From a business perspective, March has been one of the worst months since I started freelancing. Projects falling through, clients not paying, clients ghosting after not paying, proposals rejected: you name it, March had it.
And I couldn't be happier.
That's not sarcasm, and I'm not a masochist. Looking at what happened over the last month, the most obvious takeaway is that analyzing my failures offers a blueprint for how to improve in the future. Better pre-project contracts, more vetting of clients (no more Craigslist gigs), a better defined personal brand/website, and so on.
But there's a second reason, adjacent but unrelated to my business woes, why March has been a good month for my mind and a bad month for my wallet.
Here's why I'm happy: on the technical side, I feel as if I'm doing the best work I've ever done. My APIs are tested and documented. My initial solutions to the problems I encounter are no longer wildly off the mark -- some even work on the first try. I finally feel as if I'm not running like a gerbil from framework to framework, throwing packages at my problems in hopes of stumbling upon a working codebase. And, for the first time in my career, I'm able to (occasionally) solve problems without needing to spend hours to research and compare potential solutions.
All of this is miles further than where I was even a year ago, and certainly further than when I first started building websites.
You may ask what any of this has to do with writing. Simple: until about four years ago, I studied writing and writing alone.
By the time I graduated college, the only coding I had done was in an introductory computer science course in high school, where I spent much of my time playing Warcraft III. I began my journey into web development when I couldn't figure out how to expand a sidebar on a WordPress site I ran. "There are people right now who are curing cancer," I told myself, "and you can't figure out how to move a sidebar on your website." Before then, my only experience writing code in a public context involved customizing my Myspace profile in middle school.
So my first major point is that you can succeed and thrive in tech without a background in computer science. But you might have guessed that already -- others here and elsewhere have told this story, many with longer odds and less technical background than myself.
However, while it may be provably possible to work in technology without making it the focus of your studies, I haven't seen as many arguments that it is preferable to do so. After all, starting a career in development requires a wide body of domain-specific knowledge. Wouldn't it be easier to start your career with that knowledge already in hand?
I believe this assumption is incorrect, and that skills commonly taught in the humanities transfer equally well to technology careers when compared to skills acquired in computer science. I have three primary reasons for believing so:
- The humanities teach you how to learn -- and tech careers require lots of learning.
- Good code and good writing ultimately look alike: they both strive for accessibility and concision.
- While technology may be written with code, it is ultimately written for humans.
In college, I studied two main subjects: history, specifically Latin American history, and writing, specifically screenwriting. Along the way, I took classes in everything from planetary geology to Assyriology to Russian science fiction. These subjects sounds entirely disparate, and in many ways they are. Starting a new class was again and again an introduction to a new world. Each had its own lexicon, its own luminaries, its own context that needed learning - and quickly.
In immersing myself in these new worlds of thought, I had no choice but to discover and refine my personal strategies for learning. Take notes often; write outlines whenever possible; ask questions of those who know more than you; do your homework. All of these skills have directly translated to my career in software development.
At this point in the conversation, I've had others say: wouldn't all of that learning not be necessary if you had studied computer science in college?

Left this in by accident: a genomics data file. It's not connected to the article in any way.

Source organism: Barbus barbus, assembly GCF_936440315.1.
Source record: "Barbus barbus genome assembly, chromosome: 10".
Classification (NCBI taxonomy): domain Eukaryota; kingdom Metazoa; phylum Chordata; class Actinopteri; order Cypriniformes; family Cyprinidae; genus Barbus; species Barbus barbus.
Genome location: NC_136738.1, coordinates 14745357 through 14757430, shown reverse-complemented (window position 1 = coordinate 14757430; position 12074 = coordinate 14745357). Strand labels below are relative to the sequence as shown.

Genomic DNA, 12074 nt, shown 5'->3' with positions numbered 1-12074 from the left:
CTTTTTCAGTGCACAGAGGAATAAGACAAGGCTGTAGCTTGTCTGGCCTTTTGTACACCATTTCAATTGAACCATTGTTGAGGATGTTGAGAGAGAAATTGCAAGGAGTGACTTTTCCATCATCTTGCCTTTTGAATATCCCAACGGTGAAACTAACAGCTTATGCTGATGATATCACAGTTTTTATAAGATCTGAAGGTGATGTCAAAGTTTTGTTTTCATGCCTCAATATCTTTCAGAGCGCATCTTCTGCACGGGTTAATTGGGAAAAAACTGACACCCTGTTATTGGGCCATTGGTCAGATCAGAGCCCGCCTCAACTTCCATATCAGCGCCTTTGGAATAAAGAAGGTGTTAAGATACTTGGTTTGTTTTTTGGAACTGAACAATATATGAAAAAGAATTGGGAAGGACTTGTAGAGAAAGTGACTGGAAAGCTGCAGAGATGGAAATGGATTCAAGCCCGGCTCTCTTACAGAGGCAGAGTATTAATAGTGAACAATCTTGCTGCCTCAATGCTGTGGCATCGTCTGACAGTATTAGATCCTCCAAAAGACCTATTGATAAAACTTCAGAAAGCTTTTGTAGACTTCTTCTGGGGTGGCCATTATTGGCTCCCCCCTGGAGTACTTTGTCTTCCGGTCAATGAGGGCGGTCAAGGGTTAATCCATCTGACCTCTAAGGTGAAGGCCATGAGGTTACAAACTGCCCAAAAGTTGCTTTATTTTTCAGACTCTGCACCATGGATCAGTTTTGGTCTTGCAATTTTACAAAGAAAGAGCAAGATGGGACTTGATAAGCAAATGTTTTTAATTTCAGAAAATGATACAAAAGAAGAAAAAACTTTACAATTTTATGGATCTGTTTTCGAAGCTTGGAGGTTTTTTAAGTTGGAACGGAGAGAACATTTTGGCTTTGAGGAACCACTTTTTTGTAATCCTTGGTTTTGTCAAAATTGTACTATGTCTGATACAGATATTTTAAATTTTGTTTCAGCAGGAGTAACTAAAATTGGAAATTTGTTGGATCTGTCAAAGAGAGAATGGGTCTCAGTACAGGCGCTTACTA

This claim does have a certain merit. As I mentioned before, there are numerous aspects of development that confound me to this day. I'm just now beginning to stumble my way through common algorithms and data structures. I learned how to provision my own servers reluctantly, and even after learning I default to platform-as-a-service solutions (Heroku, Zeit Now, etc.) whenever possible.
However, there are two main reasons why this tradeoff has been acceptable to me. First, from the limited anecdotal experience I've picked up via computer science grads, I've learned what is taught in the classroom doesn't always align with what's necessary to build software in real-world contexts.
I distinctly remember that one of the requirements for a computer science at my school was a course with the name "Build an Operating System". As illuminating as it might be to build an operating system, I can promise you that no website you build will require its own operating system.
Second, even if your comp sci education prepares you well for a job out of college, technology is a constantly-evolving field. Paradigms and frameworks change over time, new challenges arise, each opening up a range of new solutions. Perhaps most interestingly, the various disciplines and subfields of technology have a fascinating way of bleeding into each other. By imparting a generalized approach to learning, the humanities will give you the ability to keep pace with new tech as it enters the mainstream.
As I grow in my ability to read and write code, I continually find new ways in which the arts of good code and good prose overlap. Both disciplines value structure, clarity and accessibility first and foremost.
There are many good resources that cover the basics of writing clear code, and I won't go over them in depth here. Instead, I'd like to point to some less-considered aspects of development that closely mirror the writing workflow.
One major part of the dev experience that's often left out of education is understanding/editing code written by someone other than yourself. The vast majority of learning experiences I've encountered offer students an empty page to craft and hone their solutions in an isolated environment. By contrast, when writing code for real-world scenarios, it's incredibly rare to build a solution without using any external code. Whether you're downloading code from a package repository or inheriting a legacy project that dozens of developers have worked on before you, your ability to work with existing code is oftentimes just as important, if not more so, than your ability to write new code.